Here you can access my PhD dissertation (if you really want to), as well as its supplemental animations. The dissertation is titled “Cause and Effect: Stellar Convection Studied Through Flickering Brightness, and the Convectively-Driven Motions of Solar Bright Points” and the abstract is below.

Abstract: Magnetic bright points on the solar photosphere, prominent in the G band but also visible in the continuum, mark the footpoints of kilogauss magnetic flux tubes extending toward the corona. Convective buffeting of these tubes is believed to excite MHD waves, which can propagate to the corona and there deposit heat. Measuring wave excitation via bright-point motion can thus constrain coronal and heliospheric models, and this has been done extensively with centroid tracking, which can estimate kink-mode wave excitation. DKIST will be the first telescope to provide well-resolved observations of bright points, allowing shape and size measurements to probe the excitation of other wave modes that have been difficult, if not impossible, to study to date. I develop two complementary ways to take the first step in such an investigation, which I demonstrate on bright points in MURaM-simulated images of DKIST-like resolution, as a proof-of-concept in preparation for future DKIST observations. This demonstration shows that accounting for these additional wave modes may increase the energy budget of this wave-heating model by a factor of two.

I also investigate the convection which drives bright-point motion. I present a simplified model of solar granulation, which I use alongside MURaM to explore how bright-point motion depends on properties of convection, and I show the importance of turbulence to high-frequency motion.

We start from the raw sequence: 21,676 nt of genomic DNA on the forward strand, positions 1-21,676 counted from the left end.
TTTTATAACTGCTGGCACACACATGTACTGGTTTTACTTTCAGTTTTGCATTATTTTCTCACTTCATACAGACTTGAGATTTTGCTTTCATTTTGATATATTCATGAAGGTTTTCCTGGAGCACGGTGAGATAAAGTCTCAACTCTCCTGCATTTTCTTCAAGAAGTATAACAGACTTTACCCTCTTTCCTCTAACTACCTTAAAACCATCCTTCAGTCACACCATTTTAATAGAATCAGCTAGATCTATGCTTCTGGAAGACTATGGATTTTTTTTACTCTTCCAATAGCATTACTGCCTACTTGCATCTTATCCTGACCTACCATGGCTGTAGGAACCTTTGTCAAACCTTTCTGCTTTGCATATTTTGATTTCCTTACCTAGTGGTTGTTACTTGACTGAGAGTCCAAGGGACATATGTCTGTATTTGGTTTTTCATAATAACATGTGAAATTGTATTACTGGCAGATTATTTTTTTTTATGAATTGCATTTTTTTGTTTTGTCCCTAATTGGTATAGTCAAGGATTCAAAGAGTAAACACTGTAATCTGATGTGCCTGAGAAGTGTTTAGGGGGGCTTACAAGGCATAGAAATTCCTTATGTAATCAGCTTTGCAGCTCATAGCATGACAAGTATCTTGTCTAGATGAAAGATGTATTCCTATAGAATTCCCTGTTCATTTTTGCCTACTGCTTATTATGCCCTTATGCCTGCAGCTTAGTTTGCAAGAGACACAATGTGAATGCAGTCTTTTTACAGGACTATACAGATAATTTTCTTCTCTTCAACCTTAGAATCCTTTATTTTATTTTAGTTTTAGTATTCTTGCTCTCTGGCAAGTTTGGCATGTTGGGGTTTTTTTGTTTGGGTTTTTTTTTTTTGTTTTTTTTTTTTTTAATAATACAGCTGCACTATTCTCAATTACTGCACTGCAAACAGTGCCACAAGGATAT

Separately, I investigate high-frequency, stochastic brightness fluctuations (“flicker” or F8) in Kepler light curves, which are the signature of stellar convection (as well as a source of noise for exoplanetary studies). I confront a physical model of this flicker with measured values across the H-R diagram. I revise this model to improve its agreement with observations by including the effect of the Kepler bandpass on measured flicker, by incorporating metallicity in determining convective Mach numbers, and by using scaling relations from a wider set of numerical simulations. I also explore what future lines of research might improve the model further. In doing so, I help to establish this flicker as a source of stellar constraints on simulations of convection, which may support future advances in understanding both stellar and solar convection.